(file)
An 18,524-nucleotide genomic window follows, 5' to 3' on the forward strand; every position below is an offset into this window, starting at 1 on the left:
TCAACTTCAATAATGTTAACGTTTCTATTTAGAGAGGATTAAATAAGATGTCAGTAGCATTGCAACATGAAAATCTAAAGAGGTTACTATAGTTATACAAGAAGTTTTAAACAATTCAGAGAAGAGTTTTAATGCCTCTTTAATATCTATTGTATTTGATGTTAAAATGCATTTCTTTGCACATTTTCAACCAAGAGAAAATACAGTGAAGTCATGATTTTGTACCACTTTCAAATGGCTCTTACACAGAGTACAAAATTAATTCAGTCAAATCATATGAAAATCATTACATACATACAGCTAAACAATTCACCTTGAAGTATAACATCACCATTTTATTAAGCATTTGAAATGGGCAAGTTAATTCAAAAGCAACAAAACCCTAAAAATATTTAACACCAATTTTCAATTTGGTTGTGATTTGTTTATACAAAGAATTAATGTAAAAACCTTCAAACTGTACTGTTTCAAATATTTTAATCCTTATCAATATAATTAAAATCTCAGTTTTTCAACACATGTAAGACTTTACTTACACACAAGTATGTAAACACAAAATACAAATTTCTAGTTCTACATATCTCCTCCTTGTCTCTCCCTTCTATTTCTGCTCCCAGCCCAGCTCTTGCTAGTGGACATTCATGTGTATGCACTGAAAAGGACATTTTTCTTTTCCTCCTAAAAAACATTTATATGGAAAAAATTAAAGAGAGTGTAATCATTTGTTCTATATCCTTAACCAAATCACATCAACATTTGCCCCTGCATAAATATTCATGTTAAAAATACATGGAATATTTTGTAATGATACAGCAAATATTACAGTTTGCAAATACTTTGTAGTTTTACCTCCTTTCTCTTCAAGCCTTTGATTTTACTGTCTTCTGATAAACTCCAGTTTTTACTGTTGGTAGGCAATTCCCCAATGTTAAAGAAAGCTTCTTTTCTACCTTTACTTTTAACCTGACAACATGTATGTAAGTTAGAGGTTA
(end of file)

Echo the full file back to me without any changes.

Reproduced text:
An 18,524-nucleotide genomic window follows, 5' to 3' on the forward strand; every position below is an offset into this window, starting at 1 on the left:
TCAACTTCAATAATGTTAACGTTTCTATTTAGAGAGGATTAAATAAGATGTCAGTAGCATTGCAACATGAAAATCTAAAGAGGTTACTATAGTTATACAAGAAGTTTTAAACAATTCAGAGAAGAGTTTTAATGCCTCTTTAATATCTATTGTATTTGATGTTAAAATGCATTTCTTTGCACATTTTCAACCAAGAGAAAATACAGTGAAGTCATGATTTTGTACCACTTTCAAATGGCTCTTACACAGAGTACAAAATTAATTCAGTCAAATCATATGAAAATCATTACATACATACAGCTAAACAATTCACCTTGAAGTATAACATCACCATTTTATTAAGCATTTGAAATGGGCAAGTTAATTCAAAAGCAACAAAACCCTAAAAATATTTAACACCAATTTTCAATTTGGTTGTGATTTGTTTATACAAAGAATTAATGTAAAAACCTTCAAACTGTACTGTTTCAAATATTTTAATCCTTATCAATATAATTAAAATCTCAGTTTTTCAACACATGTAAGACTTTACTTACACACAAGTATGTAAACACAAAATACAAATTTCTAGTTCTACATATCTCCTCCTTGTCTCTCCCTTCTATTTCTGCTCCCAGCCCAGCTCTTGCTAGTGGACATTCATGTGTATGCACTGAAAAGGACATTTTTCTTTTCCTCCTAAAAAACATTTATATGGAAAAAATTAAAGAGAGTGTAATCATTTGTTCTATATCCTTAACCAAATCACATCAACATTTGCCCCTGCATAAATATTCATGTTAAAAATACATGGAATATTTTGTAATGATACAGCAAATATTACAGTTTGCAAATACTTTGTAGTTTTACCTCCTTTCTCTTCAAGCCTTTGATTTTACTGTCTTCTGATAAACTCCAGTTTTTACTGTTGGTAGGCAATTCCCCAATGTTAAAGAAAGCTTCTTTTCTACCTTTACTTTTAACCTGACAACATGTATGTAAGTTAGAGGTTA